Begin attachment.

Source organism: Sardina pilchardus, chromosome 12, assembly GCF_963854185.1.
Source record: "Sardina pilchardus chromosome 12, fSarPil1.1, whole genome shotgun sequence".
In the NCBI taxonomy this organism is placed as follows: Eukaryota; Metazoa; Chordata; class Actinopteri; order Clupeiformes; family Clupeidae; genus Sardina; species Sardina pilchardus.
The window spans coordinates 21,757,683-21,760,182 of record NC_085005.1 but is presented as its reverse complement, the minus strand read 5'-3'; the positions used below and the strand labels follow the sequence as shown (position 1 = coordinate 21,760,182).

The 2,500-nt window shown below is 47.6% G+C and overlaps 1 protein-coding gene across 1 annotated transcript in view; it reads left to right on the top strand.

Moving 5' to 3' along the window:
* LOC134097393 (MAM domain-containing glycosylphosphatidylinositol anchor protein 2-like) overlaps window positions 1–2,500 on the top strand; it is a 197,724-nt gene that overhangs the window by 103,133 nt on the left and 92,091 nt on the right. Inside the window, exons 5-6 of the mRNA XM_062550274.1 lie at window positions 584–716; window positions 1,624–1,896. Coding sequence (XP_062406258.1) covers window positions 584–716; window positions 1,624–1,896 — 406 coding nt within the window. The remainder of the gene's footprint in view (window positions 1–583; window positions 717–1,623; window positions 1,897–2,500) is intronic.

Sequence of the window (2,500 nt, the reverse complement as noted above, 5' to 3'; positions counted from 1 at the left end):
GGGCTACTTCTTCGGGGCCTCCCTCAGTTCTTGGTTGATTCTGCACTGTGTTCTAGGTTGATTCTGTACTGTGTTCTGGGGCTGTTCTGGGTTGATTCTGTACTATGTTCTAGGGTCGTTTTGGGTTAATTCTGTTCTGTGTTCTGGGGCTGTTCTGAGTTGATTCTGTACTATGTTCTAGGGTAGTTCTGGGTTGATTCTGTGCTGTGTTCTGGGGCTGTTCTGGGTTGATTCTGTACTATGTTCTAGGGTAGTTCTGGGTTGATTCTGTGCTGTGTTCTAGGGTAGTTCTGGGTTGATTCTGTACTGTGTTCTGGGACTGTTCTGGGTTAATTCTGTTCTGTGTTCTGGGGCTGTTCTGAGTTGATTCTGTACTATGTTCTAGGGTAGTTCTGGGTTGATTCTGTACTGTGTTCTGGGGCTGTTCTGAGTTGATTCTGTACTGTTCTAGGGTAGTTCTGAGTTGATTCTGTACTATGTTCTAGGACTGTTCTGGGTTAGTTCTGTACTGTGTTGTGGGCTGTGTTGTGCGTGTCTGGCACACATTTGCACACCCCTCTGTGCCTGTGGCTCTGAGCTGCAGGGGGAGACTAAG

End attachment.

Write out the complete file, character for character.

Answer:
Source organism: Sardina pilchardus, chromosome 12, assembly GCF_963854185.1.
Source record: "Sardina pilchardus chromosome 12, fSarPil1.1, whole genome shotgun sequence".
In the NCBI taxonomy this organism is placed as follows: Eukaryota; Metazoa; Chordata; class Actinopteri; order Clupeiformes; family Clupeidae; genus Sardina; species Sardina pilchardus.
The window spans coordinates 21,757,683-21,760,182 of record NC_085005.1 but is presented as its reverse complement, the minus strand read 5'-3'; the positions used below and the strand labels follow the sequence as shown (position 1 = coordinate 21,760,182).

The 2,500-nt window shown below is 47.6% G+C and overlaps 1 protein-coding gene across 1 annotated transcript in view; it reads left to right on the top strand.

Moving 5' to 3' along the window:
* LOC134097393 (MAM domain-containing glycosylphosphatidylinositol anchor protein 2-like) overlaps window positions 1–2,500 on the top strand; it is a 197,724-nt gene that overhangs the window by 103,133 nt on the left and 92,091 nt on the right. Inside the window, exons 5-6 of the mRNA XM_062550274.1 lie at window positions 584–716; window positions 1,624–1,896. Coding sequence (XP_062406258.1) covers window positions 584–716; window positions 1,624–1,896 — 406 coding nt within the window. The remainder of the gene's footprint in view (window positions 1–583; window positions 717–1,623; window positions 1,897–2,500) is intronic.

Sequence of the window (2,500 nt, the reverse complement as noted above, 5' to 3'; positions counted from 1 at the left end):
GGGCTACTTCTTCGGGGCCTCCCTCAGTTCTTGGTTGATTCTGCACTGTGTTCTAGGTTGATTCTGTACTGTGTTCTGGGGCTGTTCTGGGTTGATTCTGTACTATGTTCTAGGGTCGTTTTGGGTTAATTCTGTTCTGTGTTCTGGGGCTGTTCTGAGTTGATTCTGTACTATGTTCTAGGGTAGTTCTGGGTTGATTCTGTGCTGTGTTCTGGGGCTGTTCTGGGTTGATTCTGTACTATGTTCTAGGGTAGTTCTGGGTTGATTCTGTGCTGTGTTCTAGGGTAGTTCTGGGTTGATTCTGTACTGTGTTCTGGGACTGTTCTGGGTTAATTCTGTTCTGTGTTCTGGGGCTGTTCTGAGTTGATTCTGTACTATGTTCTAGGGTAGTTCTGGGTTGATTCTGTACTGTGTTCTGGGGCTGTTCTGAGTTGATTCTGTACTGTTCTAGGGTAGTTCTGAGTTGATTCTGTACTATGTTCTAGGACTGTTCTGGGTTAGTTCTGTACTGTGTTGTGGGCTGTGTTGTGCGTGTCTGGCACACATTTGCACACCCCTCTGTGCCTGTGGCTCTGAGCTGCAGGGGGAGACTAAG